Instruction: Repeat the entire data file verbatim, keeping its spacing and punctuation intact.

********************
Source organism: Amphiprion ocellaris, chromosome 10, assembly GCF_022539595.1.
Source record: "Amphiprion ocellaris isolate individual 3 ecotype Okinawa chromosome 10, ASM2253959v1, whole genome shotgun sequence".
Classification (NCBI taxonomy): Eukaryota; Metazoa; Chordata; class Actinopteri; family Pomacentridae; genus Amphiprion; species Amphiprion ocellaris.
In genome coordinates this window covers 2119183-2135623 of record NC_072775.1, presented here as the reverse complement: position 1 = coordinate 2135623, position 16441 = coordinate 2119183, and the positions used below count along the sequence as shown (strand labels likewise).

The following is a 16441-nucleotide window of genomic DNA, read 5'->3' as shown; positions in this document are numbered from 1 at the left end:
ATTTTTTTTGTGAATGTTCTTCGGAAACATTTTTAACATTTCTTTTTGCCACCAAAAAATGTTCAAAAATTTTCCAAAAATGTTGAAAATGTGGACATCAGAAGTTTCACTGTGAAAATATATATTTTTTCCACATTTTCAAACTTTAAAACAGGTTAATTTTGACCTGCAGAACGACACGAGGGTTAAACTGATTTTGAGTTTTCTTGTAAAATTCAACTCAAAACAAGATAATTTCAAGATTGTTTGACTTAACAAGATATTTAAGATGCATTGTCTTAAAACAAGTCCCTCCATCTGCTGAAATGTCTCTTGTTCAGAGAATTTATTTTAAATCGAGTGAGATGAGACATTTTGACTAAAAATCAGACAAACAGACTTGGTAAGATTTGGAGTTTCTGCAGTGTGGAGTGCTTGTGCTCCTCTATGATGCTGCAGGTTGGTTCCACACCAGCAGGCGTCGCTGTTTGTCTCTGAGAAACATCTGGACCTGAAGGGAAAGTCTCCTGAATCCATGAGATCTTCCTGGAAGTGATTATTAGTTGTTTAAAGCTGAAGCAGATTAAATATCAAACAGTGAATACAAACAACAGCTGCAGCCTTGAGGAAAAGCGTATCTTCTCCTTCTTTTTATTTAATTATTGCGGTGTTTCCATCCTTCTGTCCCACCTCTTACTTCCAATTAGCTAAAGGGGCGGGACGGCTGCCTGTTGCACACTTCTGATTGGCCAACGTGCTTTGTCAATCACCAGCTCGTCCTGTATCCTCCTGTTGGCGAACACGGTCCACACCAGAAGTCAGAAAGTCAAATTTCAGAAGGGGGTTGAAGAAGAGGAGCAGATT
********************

Source organism: Amphiprion ocellaris, chromosome 10, assembly GCF_022539595.1.
Source record: "Amphiprion ocellaris isolate individual 3 ecotype Okinawa chromosome 10, ASM2253959v1, whole genome shotgun sequence".
Classification (NCBI taxonomy): Eukaryota; Metazoa; Chordata; class Actinopteri; family Pomacentridae; genus Amphiprion; species Amphiprion ocellaris.
In genome coordinates this window covers 2119183-2135623 of record NC_072775.1, presented here as the reverse complement: position 1 = coordinate 2135623, position 16441 = coordinate 2119183, and the positions used below count along the sequence as shown (strand labels likewise).

The following is a 16441-nucleotide window of genomic DNA, read 5'->3' as shown; positions in this document are numbered from 1 at the left end:
ATTTTTTTTGTGAATGTTCTTCGGAAACATTTTTAACATTTCTTTTTGCCACCAAAAAATGTTCAAAAATTTTCCAAAAATGTTGAAAATGTGGACATCAGAAGTTTCACTGTGAAAATATATATTTTTTCCACATTTTCAAACTTTAAAACAGGTTAATTTTGACCTGCAGAACGACACGAGGGTTAAACTGATTTTGAGTTTTCTTGTAAAATTCAACTCAAAACAAGATAATTTCAAGATTGTTTGACTTAACAAGATATTTAAGATGCATTGTCTTAAAACAAGTCCCTCCATCTGCTGAAATGTCTCTTGTTCAGAGAATTTATTTTAAATCGAGTGAGATGAGACATTTTGACTAAAAATCAGACAAACAGACTTGGTAAGATTTGGAGTTTCTGCAGTGTGGAGTGCTTGTGCTCCTCTATGATGCTGCAGGTTGGTTCCACACCAGCAGGCGTCGCTGTTTGTCTCTGAGAAACATCTGGACCTGAAGGGAAAGTCTCCTGAATCCATGAGATCTTCCTGGAAGTGATTATTAGTTGTTTAAAGCTGAAGCAGATTAAATATCAAACAGTGAATACAAACAACAGCTGCAGCCTTGAGGAAAAGCGTATCTTCTCCTTCTTTTTATTTAATTATTGCGGTGTTTCCATCCTTCTGTCCCACCTCTTACTTCCAATTAGCTAAAGGGGCGGGACGGCTGCCTGTTGCACACTTCTGATTGGCCAACGTGCTTTGTCAATCACCAGCTCGTCCTGTATCCTCCTGTTGGCGAACACGGTCCACACCAGAAGTCAGAAAGTCAAATTTCAGAAGGGGGTTGAAGAAGAGGAGCAGATT